Rescue workers can stay connected in remote places

London, Nov 26 ( The absence of phone or the Internet often multiplies the problems of rescuers working in remote places. Now, a team of specialists and researchers has got together to connect rescue workers with networks wherever they are.

It may be recalled that on Sept 11, 2001, poor communications plagued fire fighters, policemen and ambulance trying to save thousands of people from the collapsing twin towers of the World Trade Center in New York.

Some 411 rescue workers were among the 2,995 people who died in the terror attacks. Vital information from 911 callers was not passed on to rescuers on the ground because of poor communication links.

Accordingly, the team initiated the CELTIC project DeHiGate to develop a technology that would support phones and the Internet even in difficult terrain and difficult circumstances.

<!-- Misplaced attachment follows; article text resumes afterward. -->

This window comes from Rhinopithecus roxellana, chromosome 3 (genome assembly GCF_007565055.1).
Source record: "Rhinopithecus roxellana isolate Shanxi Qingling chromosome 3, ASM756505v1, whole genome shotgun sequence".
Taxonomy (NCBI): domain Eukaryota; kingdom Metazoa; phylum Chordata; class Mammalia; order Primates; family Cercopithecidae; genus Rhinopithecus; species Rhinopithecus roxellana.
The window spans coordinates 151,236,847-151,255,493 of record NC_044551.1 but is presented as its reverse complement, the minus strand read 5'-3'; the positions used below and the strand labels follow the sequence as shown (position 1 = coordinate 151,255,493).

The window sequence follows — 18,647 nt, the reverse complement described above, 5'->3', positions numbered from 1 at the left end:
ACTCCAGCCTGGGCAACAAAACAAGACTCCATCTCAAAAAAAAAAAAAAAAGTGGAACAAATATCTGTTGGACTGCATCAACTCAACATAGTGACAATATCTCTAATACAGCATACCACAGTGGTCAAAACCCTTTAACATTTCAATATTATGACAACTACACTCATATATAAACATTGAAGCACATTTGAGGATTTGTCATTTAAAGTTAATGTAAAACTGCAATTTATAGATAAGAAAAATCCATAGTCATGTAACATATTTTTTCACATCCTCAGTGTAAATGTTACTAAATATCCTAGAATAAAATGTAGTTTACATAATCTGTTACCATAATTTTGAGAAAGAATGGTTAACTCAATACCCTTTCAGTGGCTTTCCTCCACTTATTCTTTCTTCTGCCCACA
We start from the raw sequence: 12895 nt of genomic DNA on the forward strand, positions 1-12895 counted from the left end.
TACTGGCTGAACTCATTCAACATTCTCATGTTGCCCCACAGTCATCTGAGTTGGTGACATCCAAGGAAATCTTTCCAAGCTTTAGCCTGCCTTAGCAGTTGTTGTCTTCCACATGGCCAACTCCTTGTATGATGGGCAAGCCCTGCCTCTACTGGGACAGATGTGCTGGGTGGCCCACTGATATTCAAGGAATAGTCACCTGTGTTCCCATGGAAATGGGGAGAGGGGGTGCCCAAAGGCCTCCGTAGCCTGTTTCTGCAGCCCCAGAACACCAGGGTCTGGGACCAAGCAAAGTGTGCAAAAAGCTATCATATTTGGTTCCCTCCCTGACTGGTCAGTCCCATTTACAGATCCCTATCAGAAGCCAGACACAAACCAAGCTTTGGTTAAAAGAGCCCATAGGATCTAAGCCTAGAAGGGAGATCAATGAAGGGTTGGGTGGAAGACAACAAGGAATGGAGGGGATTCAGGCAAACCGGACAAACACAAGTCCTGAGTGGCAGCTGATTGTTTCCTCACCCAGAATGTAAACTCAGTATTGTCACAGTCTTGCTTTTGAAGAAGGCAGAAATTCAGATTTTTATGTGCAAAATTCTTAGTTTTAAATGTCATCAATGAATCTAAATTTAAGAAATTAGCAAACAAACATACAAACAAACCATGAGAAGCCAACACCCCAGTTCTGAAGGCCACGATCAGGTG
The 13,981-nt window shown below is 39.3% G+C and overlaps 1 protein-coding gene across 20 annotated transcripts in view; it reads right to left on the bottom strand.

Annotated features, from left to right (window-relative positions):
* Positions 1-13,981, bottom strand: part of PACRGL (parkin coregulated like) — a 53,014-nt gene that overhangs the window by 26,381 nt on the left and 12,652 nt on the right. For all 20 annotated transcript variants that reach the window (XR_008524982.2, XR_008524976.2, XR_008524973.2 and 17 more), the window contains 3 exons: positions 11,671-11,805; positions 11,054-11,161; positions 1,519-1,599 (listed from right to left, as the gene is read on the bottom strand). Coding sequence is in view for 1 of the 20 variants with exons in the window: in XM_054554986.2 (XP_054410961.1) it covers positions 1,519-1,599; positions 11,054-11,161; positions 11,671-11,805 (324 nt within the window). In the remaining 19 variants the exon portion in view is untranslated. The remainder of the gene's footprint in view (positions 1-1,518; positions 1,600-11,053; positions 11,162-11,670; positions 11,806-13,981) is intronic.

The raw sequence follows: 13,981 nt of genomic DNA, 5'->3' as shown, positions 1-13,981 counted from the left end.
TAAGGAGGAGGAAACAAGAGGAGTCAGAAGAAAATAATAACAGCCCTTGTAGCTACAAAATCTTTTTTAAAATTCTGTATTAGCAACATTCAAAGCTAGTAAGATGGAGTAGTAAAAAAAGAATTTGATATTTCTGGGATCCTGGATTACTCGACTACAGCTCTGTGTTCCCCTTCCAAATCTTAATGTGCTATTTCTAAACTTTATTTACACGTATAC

“Our idea was to make a sophisticated box that you could connect to all kinds of communications centres like satellite and wireless…,” says Vidar Karlsen, research and development manager at the Norwegian branch of French electronics firm Thales.

Thales, which initiated the idea, roped in university researchers and the Spanish telecom operator Telefonica. They also visualised ready application of the technology in accidents on highways with poor network coverage.

Researchers wanted to ensure enough bandwidth to enable rescue workers to receive or send one another detailed maps of areas, pictures of a disaster and other graphics and images which might make the rescue quicker or safer.

Karlsen says the box which the team began developing was an advanced router, which used existing hardware and equipment. The challenge was for the team to develop and test new software to make it work the way they wanted, a Thales release said.

Telefonica developed the best way to use large servers on the move, crucial work to make it easier to roll out networks in remote areas. Its workers explored the analysis of data in real time from geographical information systems